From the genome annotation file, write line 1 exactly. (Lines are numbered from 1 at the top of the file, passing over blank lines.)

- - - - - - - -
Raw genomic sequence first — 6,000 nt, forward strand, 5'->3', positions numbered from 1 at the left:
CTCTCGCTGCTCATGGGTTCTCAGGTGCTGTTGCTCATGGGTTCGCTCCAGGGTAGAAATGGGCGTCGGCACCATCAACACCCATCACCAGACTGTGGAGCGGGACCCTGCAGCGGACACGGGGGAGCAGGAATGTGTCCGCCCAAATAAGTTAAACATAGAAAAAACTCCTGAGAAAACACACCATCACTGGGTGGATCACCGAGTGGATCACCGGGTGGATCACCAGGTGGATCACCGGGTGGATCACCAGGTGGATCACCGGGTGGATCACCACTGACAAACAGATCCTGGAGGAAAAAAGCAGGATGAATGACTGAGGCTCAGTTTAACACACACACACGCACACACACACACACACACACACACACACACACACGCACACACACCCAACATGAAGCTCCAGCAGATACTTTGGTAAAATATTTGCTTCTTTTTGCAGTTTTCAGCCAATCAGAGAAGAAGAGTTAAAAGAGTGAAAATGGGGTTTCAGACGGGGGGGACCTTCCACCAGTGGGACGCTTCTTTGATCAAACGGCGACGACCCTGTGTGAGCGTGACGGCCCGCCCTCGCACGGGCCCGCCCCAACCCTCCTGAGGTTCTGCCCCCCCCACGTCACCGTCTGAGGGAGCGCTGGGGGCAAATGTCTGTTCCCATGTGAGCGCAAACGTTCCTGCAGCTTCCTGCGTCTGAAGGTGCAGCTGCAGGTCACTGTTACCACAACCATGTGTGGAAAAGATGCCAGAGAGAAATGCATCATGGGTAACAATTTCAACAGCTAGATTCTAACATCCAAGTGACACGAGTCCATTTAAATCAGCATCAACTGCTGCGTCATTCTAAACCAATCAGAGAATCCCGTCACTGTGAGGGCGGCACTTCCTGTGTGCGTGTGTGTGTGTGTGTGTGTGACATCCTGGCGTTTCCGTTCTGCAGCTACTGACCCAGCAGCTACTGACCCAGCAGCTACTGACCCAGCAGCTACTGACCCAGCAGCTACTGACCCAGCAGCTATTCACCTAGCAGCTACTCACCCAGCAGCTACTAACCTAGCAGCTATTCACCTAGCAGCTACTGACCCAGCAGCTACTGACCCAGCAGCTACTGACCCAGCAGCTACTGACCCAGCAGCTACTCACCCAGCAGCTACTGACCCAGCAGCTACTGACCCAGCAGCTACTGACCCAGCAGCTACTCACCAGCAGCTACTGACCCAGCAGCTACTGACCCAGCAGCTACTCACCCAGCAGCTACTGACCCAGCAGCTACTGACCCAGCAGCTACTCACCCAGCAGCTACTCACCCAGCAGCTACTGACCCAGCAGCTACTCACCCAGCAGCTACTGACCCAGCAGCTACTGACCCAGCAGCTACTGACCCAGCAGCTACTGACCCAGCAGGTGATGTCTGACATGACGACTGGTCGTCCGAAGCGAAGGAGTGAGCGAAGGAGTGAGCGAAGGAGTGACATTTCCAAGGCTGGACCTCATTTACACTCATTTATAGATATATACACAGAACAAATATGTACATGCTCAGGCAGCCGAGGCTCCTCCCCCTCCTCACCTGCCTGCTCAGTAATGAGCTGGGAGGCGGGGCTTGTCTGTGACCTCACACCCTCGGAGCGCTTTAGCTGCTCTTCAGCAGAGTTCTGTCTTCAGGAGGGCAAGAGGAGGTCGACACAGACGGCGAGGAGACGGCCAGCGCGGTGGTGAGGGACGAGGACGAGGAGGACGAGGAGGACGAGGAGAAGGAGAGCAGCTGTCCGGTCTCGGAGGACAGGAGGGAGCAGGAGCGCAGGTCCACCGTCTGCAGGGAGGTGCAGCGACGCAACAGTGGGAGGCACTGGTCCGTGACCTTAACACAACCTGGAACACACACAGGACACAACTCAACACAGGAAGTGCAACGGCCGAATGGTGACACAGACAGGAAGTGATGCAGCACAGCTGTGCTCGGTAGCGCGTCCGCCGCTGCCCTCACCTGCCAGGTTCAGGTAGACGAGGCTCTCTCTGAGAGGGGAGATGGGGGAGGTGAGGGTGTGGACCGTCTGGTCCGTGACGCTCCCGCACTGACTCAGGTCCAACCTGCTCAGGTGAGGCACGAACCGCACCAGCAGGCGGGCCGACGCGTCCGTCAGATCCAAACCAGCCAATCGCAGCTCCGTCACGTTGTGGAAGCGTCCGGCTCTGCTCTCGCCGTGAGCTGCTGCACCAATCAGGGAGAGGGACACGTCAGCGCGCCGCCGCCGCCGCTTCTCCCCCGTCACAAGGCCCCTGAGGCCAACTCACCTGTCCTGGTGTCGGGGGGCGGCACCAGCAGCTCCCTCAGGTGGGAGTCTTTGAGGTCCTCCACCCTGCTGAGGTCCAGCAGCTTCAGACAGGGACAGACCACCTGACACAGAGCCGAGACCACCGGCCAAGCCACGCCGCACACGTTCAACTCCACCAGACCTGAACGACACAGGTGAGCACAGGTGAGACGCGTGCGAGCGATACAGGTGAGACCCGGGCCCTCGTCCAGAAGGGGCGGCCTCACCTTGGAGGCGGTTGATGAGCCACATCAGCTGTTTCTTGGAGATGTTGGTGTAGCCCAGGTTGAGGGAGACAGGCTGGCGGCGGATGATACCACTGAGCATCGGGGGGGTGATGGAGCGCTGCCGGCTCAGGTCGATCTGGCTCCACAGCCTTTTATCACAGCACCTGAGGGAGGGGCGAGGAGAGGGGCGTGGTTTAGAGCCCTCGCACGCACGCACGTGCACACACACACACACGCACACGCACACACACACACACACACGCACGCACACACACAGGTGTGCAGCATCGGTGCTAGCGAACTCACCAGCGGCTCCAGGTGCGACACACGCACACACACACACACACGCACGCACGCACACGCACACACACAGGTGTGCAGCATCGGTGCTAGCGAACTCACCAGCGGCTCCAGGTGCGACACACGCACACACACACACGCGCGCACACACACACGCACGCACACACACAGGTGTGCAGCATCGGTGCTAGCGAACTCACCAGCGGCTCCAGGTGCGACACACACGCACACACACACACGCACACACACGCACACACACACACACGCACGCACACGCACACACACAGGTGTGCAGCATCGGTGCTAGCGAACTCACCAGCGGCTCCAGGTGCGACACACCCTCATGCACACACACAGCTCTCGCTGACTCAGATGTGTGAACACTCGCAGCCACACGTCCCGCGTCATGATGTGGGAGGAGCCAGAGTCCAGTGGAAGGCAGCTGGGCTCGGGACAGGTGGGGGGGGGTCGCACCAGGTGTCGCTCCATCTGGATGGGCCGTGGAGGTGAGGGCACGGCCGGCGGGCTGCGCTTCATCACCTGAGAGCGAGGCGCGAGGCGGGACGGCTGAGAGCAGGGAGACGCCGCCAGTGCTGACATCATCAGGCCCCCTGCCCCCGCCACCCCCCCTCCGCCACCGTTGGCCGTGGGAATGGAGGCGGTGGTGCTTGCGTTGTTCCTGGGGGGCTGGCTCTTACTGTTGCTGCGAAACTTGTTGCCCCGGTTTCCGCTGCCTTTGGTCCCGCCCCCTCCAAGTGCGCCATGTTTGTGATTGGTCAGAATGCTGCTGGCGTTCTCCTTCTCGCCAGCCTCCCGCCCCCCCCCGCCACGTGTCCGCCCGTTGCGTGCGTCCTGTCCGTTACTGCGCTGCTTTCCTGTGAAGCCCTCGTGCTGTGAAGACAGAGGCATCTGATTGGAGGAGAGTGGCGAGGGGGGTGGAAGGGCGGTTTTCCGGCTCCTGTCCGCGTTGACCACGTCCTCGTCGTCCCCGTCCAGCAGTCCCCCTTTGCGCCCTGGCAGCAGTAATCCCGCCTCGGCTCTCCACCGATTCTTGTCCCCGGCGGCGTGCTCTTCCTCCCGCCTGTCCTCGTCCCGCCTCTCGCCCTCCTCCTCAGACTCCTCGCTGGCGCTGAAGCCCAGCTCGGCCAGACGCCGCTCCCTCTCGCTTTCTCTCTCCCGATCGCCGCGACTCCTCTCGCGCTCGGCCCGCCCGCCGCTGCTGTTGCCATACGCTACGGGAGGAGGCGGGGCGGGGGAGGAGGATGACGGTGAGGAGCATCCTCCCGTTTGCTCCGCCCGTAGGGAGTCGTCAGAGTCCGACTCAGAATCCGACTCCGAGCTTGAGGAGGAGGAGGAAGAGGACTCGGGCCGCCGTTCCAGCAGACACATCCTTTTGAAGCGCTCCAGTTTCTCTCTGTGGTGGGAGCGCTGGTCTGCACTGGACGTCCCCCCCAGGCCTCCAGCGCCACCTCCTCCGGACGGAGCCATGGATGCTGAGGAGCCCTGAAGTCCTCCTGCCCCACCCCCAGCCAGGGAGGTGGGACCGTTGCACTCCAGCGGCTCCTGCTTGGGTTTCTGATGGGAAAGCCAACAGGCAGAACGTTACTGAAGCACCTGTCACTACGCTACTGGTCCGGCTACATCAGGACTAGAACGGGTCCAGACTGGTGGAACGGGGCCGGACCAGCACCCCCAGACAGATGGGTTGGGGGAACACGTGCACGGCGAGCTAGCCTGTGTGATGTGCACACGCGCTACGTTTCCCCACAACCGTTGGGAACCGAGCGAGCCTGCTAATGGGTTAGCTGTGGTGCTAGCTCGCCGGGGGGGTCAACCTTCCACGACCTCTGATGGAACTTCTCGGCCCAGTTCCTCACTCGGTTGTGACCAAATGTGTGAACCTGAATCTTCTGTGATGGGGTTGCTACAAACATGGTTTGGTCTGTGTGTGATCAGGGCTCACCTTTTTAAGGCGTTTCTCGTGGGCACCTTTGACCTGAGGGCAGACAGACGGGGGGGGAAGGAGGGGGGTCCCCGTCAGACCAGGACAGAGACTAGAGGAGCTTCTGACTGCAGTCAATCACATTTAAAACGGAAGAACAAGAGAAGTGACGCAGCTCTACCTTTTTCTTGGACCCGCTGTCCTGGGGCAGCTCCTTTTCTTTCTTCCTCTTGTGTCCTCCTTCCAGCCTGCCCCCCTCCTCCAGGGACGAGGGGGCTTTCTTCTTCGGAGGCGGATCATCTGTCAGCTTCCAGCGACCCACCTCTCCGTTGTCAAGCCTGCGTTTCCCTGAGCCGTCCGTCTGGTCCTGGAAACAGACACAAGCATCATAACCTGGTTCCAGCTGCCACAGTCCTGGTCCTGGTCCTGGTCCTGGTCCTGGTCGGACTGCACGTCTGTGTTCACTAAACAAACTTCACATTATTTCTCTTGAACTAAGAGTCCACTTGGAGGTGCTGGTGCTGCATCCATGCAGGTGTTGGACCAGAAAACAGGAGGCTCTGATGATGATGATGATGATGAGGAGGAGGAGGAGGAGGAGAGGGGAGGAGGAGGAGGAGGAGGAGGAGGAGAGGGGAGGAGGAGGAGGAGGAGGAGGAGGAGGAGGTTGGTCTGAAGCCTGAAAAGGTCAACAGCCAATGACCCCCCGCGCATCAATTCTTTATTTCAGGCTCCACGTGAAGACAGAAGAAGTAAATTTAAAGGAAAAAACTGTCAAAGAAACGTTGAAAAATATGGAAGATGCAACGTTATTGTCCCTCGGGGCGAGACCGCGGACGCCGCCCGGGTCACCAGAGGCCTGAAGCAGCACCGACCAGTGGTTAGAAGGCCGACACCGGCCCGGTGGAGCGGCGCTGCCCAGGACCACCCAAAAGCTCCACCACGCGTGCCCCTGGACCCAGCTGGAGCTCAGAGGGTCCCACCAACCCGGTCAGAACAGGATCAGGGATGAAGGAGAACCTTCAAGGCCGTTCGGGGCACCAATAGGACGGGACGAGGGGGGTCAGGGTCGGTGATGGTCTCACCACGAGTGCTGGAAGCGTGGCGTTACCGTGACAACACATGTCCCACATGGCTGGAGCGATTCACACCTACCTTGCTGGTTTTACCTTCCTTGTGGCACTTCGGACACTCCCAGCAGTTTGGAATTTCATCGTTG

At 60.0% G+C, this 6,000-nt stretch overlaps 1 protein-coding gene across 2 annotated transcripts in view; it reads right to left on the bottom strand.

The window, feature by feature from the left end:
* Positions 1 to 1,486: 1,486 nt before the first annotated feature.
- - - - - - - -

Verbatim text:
Raw genomic sequence first — 6,000 nt, forward strand, 5'->3', positions numbered from 1 at the left: